Dogs, cats, parrots, butterflies, and chimpanzees are among the many animals that practice zoopharmacognosy (animal self-medication). These animals are self-medicating with substances that appear to be beneficial to the animal, despite the lack of nutritional value.
For instance, you have most likely witnessed your dog consuming grass. This is not because your pet has decided to give up meat; rather, eating grass can help alleviate stomach issues by either causing vomiting or promoting regular bowel movements.
Other animals, such as parrots, consume clay to rid their stomachs of potentially harmful substances. One of the reasons cats are so fond of catnip is because of its effectiveness as an insecticide.
After a recent study, a new animal medicine case has been added to the list. It also suggests animals can empathize with one another and help one another.
This new study, which was recently published in the journal Current Biology, is noteworthy because it is the first time an individual animal has been observed applying insects to its body as a form of self-medication.
According to the study’s findings, chimpanzees with open wounds will apply an insect to themselves in a specific pattern that appears to have little room for variation across the population that was observed. After the insect has been captured, it is immobilized by squeezing it between the lips, and then at least once, it is rubbed on the wound before it is thrown away.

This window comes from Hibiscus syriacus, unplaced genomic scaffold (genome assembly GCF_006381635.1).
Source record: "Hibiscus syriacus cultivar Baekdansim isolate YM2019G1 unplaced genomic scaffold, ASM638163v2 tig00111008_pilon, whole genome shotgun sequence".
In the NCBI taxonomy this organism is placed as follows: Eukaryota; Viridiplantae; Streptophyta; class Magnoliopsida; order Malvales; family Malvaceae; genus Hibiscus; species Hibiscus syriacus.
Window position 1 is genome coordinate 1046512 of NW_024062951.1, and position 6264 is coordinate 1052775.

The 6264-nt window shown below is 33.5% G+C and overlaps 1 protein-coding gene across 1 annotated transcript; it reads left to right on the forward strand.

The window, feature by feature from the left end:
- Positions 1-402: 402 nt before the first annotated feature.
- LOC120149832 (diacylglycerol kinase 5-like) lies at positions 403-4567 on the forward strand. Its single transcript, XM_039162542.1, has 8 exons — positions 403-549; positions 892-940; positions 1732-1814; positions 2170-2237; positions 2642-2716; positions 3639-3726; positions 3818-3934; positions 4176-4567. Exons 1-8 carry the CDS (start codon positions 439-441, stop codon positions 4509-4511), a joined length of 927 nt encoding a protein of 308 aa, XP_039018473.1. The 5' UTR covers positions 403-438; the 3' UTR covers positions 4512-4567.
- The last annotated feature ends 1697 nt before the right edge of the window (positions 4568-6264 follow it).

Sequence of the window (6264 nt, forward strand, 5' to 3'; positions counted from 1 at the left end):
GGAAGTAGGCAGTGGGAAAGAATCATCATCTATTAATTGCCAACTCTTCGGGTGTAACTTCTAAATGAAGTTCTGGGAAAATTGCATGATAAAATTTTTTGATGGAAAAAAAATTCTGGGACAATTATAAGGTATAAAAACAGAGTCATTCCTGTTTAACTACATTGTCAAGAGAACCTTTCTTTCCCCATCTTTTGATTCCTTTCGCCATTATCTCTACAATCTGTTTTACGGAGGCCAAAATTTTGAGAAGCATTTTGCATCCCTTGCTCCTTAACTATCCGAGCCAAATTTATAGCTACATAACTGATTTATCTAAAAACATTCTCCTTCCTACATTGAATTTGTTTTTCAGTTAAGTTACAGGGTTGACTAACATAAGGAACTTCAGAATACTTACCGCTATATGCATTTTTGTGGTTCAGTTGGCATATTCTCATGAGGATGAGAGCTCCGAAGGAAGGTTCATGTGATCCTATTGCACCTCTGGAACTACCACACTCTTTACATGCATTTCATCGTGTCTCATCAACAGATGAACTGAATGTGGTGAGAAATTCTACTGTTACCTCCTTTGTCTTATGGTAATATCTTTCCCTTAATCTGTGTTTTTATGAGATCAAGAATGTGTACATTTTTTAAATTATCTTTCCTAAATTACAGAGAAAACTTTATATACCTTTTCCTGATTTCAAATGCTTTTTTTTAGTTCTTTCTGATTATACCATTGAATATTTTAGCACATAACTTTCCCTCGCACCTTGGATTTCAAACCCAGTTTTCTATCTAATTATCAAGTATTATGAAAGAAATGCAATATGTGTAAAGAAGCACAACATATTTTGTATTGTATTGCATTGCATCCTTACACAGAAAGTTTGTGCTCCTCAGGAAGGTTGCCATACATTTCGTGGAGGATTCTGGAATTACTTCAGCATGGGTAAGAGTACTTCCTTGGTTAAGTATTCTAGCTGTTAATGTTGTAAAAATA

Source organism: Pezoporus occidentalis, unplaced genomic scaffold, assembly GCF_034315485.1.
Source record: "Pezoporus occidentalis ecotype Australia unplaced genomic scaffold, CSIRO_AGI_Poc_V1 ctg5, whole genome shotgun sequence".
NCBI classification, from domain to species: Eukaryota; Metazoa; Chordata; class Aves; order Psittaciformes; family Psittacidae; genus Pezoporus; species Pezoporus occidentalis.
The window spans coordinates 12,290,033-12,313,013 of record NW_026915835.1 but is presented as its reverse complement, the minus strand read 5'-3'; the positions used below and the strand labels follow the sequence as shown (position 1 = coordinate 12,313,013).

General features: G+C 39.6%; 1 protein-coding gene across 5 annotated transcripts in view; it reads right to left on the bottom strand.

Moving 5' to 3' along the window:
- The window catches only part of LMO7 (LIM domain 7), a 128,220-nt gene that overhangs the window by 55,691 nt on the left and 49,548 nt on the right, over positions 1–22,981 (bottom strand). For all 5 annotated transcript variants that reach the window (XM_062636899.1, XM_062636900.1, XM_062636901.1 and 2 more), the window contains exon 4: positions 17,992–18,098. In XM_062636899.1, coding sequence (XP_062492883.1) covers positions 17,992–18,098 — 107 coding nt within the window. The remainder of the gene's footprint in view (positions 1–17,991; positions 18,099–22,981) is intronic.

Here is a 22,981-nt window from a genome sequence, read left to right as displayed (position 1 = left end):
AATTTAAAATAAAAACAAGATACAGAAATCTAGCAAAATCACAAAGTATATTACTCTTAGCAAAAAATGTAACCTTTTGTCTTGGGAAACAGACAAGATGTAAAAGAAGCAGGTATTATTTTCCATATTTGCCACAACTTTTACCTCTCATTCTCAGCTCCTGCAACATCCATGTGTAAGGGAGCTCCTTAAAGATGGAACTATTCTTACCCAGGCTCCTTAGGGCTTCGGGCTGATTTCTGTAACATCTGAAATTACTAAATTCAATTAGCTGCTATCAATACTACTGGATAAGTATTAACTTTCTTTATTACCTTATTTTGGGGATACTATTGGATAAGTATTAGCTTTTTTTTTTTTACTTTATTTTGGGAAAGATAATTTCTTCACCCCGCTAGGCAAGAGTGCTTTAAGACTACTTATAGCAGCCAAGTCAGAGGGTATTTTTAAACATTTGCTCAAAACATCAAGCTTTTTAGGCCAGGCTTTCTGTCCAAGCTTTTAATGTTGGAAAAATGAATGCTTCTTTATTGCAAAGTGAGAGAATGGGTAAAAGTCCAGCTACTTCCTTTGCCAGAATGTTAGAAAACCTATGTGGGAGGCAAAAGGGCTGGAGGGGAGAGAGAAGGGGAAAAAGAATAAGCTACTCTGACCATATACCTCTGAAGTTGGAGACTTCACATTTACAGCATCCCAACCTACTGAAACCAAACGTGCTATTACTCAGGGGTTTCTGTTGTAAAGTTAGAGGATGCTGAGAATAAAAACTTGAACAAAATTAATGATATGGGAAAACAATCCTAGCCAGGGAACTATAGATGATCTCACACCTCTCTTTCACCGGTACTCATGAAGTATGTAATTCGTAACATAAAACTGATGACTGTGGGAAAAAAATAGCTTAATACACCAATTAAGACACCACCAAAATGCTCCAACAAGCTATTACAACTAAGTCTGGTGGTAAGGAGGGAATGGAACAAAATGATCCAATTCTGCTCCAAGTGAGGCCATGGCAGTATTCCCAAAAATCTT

Chimpanzees have been observed using insects to treat the wounds of other chimpanzees in a few instances. For example, a mature female chimpanzee managed to snag an insect and then apply it to the wound of her juvenile son.
In the video, you can see her applying the insect to the cut three or more times for preventive purposes. One of the other cases reported in the study involved two adults who were not related to one another, where one of the adults applied the insect to the other.
The type of insect and the effectiveness of the treatments used by the chimpanzees are unknown to the researchers. Although the findings add one more example to the ever-growing list of prosocial behaviors observed in our closest evolutionary ancestors.
Researchers say that many of the things chimps do, like being aggressive as a group, hunting and patrolling their territory, and seem to have a desire to work together, which requires being able to act in a truly helpful way. Just because the chimps engage in such behaviors, it is hard to be certain about whether or not the chimps also practice compassion because they do these things.
Chimpanzees, being highly social animals, would benefit from demonstrating at least some capacity for empathy. Chimpanzees engage in various behaviors, such as social grooming, to strengthen their social ties and enable them to cohabit effectively. It’s possible that using insects to treat wounds serves a similar function as the other methods.
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